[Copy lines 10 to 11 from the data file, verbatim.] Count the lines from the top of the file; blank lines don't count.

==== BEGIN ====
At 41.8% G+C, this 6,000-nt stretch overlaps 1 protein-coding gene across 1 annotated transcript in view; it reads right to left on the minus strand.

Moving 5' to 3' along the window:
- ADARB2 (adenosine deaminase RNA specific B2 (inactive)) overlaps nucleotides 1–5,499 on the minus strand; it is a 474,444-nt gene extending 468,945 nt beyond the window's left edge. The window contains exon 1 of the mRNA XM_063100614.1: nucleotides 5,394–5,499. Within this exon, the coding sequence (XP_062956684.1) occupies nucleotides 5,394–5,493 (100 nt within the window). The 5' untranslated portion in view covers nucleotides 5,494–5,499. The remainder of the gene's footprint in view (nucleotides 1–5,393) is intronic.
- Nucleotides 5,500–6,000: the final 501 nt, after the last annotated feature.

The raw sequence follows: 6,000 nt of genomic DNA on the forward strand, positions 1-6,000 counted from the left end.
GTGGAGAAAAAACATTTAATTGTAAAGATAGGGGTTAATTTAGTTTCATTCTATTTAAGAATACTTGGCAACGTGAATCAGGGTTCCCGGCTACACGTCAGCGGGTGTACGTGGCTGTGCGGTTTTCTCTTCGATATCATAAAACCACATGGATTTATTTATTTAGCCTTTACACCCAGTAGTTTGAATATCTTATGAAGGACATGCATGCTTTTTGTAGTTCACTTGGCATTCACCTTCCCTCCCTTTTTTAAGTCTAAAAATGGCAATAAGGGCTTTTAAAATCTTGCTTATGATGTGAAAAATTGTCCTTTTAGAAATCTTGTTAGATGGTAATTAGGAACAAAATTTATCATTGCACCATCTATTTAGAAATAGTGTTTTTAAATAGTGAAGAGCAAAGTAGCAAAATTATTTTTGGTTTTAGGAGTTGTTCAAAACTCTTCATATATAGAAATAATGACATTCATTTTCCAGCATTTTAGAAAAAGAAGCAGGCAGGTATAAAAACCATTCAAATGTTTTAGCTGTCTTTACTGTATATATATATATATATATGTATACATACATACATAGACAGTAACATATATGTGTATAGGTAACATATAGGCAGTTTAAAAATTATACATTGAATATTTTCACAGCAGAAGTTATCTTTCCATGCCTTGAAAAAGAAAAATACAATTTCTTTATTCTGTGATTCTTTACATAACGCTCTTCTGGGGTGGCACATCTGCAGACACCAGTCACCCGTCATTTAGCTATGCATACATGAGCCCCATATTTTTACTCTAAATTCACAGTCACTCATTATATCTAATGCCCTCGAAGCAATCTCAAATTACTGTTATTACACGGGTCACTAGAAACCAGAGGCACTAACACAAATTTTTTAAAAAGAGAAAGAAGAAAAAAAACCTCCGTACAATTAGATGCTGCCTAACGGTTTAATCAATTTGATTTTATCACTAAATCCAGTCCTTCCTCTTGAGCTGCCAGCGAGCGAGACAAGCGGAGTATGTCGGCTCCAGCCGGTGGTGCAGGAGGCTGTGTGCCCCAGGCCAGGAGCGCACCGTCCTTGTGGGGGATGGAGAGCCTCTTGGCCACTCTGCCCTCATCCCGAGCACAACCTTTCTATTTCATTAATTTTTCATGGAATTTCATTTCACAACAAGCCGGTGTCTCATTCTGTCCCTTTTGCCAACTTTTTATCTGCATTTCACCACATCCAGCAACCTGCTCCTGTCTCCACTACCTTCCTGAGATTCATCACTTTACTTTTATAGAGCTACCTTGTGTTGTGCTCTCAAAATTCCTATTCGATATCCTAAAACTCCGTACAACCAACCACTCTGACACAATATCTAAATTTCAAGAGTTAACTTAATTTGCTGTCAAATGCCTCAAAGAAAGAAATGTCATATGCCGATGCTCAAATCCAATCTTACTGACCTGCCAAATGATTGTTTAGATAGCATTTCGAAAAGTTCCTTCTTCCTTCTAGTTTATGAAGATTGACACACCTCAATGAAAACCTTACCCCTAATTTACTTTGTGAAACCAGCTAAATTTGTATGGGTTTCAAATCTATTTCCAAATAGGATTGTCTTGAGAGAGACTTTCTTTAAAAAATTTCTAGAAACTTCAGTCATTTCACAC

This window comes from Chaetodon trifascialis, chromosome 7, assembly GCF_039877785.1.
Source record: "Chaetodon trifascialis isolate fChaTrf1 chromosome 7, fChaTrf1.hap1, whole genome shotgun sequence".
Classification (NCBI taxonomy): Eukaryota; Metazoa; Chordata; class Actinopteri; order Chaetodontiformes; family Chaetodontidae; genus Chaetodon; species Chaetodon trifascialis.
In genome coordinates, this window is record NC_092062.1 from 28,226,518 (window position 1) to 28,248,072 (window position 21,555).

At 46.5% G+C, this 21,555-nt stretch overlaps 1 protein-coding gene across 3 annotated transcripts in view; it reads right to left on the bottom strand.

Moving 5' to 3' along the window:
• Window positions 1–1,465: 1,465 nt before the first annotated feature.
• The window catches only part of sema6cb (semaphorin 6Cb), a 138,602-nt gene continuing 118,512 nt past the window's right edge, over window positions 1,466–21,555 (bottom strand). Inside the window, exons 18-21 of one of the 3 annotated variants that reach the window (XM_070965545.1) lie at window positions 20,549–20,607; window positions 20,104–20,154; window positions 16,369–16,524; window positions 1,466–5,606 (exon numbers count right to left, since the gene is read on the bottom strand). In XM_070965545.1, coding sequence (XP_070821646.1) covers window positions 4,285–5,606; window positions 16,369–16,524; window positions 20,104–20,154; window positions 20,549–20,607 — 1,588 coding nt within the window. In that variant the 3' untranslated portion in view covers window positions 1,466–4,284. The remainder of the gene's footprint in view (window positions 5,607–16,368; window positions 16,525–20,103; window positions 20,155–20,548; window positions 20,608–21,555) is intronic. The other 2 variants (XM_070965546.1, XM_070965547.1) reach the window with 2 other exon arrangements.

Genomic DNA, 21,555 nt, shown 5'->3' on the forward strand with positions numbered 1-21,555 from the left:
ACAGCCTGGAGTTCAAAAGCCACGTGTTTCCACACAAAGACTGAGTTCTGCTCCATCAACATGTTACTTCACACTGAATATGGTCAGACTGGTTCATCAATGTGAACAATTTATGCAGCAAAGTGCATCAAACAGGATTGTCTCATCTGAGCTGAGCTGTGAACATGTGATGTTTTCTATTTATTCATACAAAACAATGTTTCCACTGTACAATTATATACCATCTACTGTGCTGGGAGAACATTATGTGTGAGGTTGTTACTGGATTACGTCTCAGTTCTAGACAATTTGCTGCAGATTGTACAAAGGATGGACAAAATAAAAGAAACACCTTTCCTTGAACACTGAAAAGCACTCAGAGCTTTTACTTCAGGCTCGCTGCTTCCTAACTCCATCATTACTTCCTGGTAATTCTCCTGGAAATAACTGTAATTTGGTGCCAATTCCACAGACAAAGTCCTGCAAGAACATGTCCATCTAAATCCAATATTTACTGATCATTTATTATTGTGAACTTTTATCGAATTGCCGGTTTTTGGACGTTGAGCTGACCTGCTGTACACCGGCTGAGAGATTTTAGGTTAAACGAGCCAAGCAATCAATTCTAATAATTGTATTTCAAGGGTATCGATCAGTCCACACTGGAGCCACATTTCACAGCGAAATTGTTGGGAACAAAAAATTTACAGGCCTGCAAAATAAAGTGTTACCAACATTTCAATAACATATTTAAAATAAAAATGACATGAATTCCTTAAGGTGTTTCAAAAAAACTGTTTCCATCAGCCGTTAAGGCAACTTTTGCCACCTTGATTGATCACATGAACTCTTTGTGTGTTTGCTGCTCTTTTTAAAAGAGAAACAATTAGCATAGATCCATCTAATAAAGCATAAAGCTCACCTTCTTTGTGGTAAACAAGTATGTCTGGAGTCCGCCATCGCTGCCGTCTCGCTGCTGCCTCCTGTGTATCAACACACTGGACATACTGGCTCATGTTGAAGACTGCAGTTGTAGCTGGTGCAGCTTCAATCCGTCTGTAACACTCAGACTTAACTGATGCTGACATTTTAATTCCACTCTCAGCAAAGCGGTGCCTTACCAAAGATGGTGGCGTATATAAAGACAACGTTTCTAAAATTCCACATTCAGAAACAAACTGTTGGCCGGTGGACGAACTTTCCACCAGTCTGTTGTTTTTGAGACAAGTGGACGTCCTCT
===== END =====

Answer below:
In genome coordinates, this window is record NC_092062.1 from 28,226,518 (window position 1) to 28,248,072 (window position 21,555).

At 46.5% G+C, this 21,555-nt stretch overlaps 1 protein-coding gene across 3 annotated transcripts in view; it reads right to left on the bottom strand.